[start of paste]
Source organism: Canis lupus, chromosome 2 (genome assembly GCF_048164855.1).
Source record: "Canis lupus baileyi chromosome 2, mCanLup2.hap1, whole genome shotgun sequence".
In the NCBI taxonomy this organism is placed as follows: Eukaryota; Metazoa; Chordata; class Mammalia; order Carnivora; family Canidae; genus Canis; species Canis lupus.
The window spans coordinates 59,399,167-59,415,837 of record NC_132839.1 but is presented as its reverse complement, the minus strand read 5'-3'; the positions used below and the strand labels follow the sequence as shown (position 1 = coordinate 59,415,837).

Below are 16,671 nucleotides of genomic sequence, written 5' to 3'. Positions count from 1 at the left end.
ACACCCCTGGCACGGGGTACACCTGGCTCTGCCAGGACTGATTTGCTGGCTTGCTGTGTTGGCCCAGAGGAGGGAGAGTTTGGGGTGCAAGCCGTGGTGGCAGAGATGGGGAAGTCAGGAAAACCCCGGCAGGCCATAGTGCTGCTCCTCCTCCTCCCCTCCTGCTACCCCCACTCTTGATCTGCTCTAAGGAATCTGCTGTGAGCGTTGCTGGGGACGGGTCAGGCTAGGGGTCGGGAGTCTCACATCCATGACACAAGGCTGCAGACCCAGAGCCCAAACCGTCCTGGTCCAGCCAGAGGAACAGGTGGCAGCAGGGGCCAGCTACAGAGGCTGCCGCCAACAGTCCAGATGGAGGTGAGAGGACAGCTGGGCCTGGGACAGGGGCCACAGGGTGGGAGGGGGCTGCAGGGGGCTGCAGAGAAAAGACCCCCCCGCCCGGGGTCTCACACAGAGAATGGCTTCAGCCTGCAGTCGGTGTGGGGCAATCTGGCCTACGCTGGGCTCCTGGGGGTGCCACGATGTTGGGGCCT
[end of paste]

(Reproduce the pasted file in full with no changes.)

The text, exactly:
Source organism: Canis lupus, chromosome 2 (genome assembly GCF_048164855.1).
Source record: "Canis lupus baileyi chromosome 2, mCanLup2.hap1, whole genome shotgun sequence".
In the NCBI taxonomy this organism is placed as follows: Eukaryota; Metazoa; Chordata; class Mammalia; order Carnivora; family Canidae; genus Canis; species Canis lupus.
The window spans coordinates 59,399,167-59,415,837 of record NC_132839.1 but is presented as its reverse complement, the minus strand read 5'-3'; the positions used below and the strand labels follow the sequence as shown (position 1 = coordinate 59,415,837).

Below are 16,671 nucleotides of genomic sequence, written 5' to 3'. Positions count from 1 at the left end.
ACACCCCTGGCACGGGGTACACCTGGCTCTGCCAGGACTGATTTGCTGGCTTGCTGTGTTGGCCCAGAGGAGGGAGAGTTTGGGGTGCAAGCCGTGGTGGCAGAGATGGGGAAGTCAGGAAAACCCCGGCAGGCCATAGTGCTGCTCCTCCTCCTCCCCTCCTGCTACCCCCACTCTTGATCTGCTCTAAGGAATCTGCTGTGAGCGTTGCTGGGGACGGGTCAGGCTAGGGGTCGGGAGTCTCACATCCATGACACAAGGCTGCAGACCCAGAGCCCAAACCGTCCTGGTCCAGCCAGAGGAACAGGTGGCAGCAGGGGCCAGCTACAGAGGCTGCCGCCAACAGTCCAGATGGAGGTGAGAGGACAGCTGGGCCTGGGACAGGGGCCACAGGGTGGGAGGGGGCTGCAGGGGGCTGCAGAGAAAAGACCCCCCCGCCCGGGGTCTCACACAGAGAATGGCTTCAGCCTGCAGTCGGTGTGGGGCAATCTGGCCTACGCTGGGCTCCTGGGGGTGCCACGATGTTGGGGCCT